As the Trump administration continues to gut regulations meant to protect public health and the environment, the Associated Press reports Thursday that Environmental Protection Agency (EPA) staffers are being forced to attend anti-leaking classes this week as part of a wider effort by the White House to stem the flow of unauthorized information reaching the public.
The AP, which obtained training materials from the Environmental Protection Agency's hour-long anti-leaking class, reports how "a three-page fact sheet sent to EPA employees as part of the training warned that leaks of even unclassified information could have serious consequences to national security."
The document reportedly provided examples detailing how government secrets previously have been revealed through espionage, hacking, or leaks to the press, and noted that "enemies of the United States are relentless in their pursuit of information which they can exploit to harm U.S. interests."
The mandatory anti-leak training follows Attorney General Jeff Sessions' announcment last month that the Justice Department was launching an intense war on leaks, and planned to investigate and possibly prosecute government employees who share unauthorized information. Sessions' comments, as Common Dreams reported, were immediately denounced by press freedom groups, journalists, and civil libertarians as "a direct attack on the First Amendment."
Though leaks have been a part of all presidencies in recent memory, since the beginning, "the Trump White House has gushed," and multiple federal agencies—concerned about the long-term consequences of the administration's policies—have followed suit, including the EPA.
The agency has made headlines in recent months for being too cozy with the fossil fuel industry and purging federal scientists, which has reportedly spurred internal strife at the EPA and even provoked some staff to publicly resign in protest. In April, the EPA removed pages about climate change from its website.
And while the Trump administration attempts to suppress important information as it champions deregulation efforts, many of its moves to cut environmental protections have been blatant and public.
Since President Donald Trump took office in January and appointed EPA administrator Scott Pruitt—who has stacked the agency with deniers of climate change and even forced EPA agents "to ditch climate crime investigations in order to serve as personal bodyguards"—the agency has:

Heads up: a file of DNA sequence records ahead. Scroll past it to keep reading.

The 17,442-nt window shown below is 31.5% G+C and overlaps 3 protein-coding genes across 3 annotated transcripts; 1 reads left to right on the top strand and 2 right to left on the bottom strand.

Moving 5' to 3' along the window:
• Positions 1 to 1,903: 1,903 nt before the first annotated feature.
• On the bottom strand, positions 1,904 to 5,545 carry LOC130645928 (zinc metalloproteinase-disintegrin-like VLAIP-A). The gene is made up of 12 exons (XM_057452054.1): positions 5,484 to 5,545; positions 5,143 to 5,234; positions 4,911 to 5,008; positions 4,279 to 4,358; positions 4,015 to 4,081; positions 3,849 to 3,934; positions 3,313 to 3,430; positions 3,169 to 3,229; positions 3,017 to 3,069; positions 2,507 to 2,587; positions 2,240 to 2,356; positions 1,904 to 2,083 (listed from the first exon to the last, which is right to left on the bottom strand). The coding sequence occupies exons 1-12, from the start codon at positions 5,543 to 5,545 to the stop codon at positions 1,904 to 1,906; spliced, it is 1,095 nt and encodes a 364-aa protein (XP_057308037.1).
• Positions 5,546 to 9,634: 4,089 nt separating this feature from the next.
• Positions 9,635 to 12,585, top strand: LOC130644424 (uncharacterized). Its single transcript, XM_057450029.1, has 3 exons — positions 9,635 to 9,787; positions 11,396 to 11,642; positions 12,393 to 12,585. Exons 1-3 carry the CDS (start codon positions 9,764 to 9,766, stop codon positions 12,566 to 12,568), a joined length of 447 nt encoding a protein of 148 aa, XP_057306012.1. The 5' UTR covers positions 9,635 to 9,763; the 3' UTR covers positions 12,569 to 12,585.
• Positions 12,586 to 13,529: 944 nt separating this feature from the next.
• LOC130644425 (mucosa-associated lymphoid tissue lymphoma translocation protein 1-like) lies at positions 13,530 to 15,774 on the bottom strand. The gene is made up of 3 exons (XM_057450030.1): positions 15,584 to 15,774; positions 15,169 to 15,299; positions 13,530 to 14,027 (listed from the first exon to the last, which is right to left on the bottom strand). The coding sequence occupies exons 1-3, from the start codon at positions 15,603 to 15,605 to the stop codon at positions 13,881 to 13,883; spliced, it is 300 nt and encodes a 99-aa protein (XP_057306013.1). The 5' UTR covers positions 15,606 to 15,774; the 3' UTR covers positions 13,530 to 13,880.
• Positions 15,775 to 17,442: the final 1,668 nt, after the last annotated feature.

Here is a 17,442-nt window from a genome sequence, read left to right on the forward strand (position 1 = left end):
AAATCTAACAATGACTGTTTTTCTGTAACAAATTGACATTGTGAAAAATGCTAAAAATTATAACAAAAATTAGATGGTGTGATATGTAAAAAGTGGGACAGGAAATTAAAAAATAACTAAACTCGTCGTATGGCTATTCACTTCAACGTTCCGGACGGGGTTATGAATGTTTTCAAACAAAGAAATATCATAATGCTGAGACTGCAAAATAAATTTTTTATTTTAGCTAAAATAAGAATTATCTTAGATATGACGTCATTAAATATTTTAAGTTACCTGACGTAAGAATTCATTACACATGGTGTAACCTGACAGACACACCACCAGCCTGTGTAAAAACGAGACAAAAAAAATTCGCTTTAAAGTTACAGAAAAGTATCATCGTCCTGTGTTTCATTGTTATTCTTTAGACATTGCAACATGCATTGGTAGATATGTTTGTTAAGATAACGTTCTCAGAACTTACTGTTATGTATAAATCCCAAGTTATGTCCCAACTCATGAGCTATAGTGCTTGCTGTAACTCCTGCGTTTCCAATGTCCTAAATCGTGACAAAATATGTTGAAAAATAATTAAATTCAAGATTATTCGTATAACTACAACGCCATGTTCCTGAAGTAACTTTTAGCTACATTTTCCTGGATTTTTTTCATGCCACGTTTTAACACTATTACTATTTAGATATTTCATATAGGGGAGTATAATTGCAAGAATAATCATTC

- rolled back water pollution limits for coal plants;
- restricted grants for climate research;
- failed to enforced penalties for violating the Clean Air Act, the Clean Water Act, and other anti-pollution laws;
- attempted to delay a pollution rule that sets methane emission standards for the oil and natural gas industry;
- allowed miners to move forward with a project that endangers a critical watershed in Alaska;
- refused to ban a pesticide shown to damage kids' brains;
- and launched several other attacks on regulations that aim to protect the public and the planet from the chemical and fossil fuel industries.
Amid conflicting recent reports the president may reconsider his June decision to exit the Paris climate accord, the Trump administration, as Kate Aronoff reports for The Intercept this week, is "quietly unraveling a slew of policies, precedents, and regulations in ways that could make it much more difficult to plan for a low-carbon future after they're gone."
And regardless of whether Trump keeps his promise to exit the Paris agreement, as Aronoff notes, "the central feature of the U.S. commitment that year was the Clean Power Plan," and "Scott Pruitt has spent his tenure so far as Environmental Protection Agency administrator making every attempt to dismantle it from within; his agency is currently in the process of reviewing the plan and proposing its replacement, and on a longer term mission to cripple its own authority."
"Put simply, whether Trump stays in the agreement means little if the chief means of compliance—the Clean Power Plan—is gutted," she concludes, while adding that "like the Paris agreement, the climate policies Pruitt and the rest of Trump's team seem hellbent on destroying were already totally ill-equipped to handle the crisis at hand."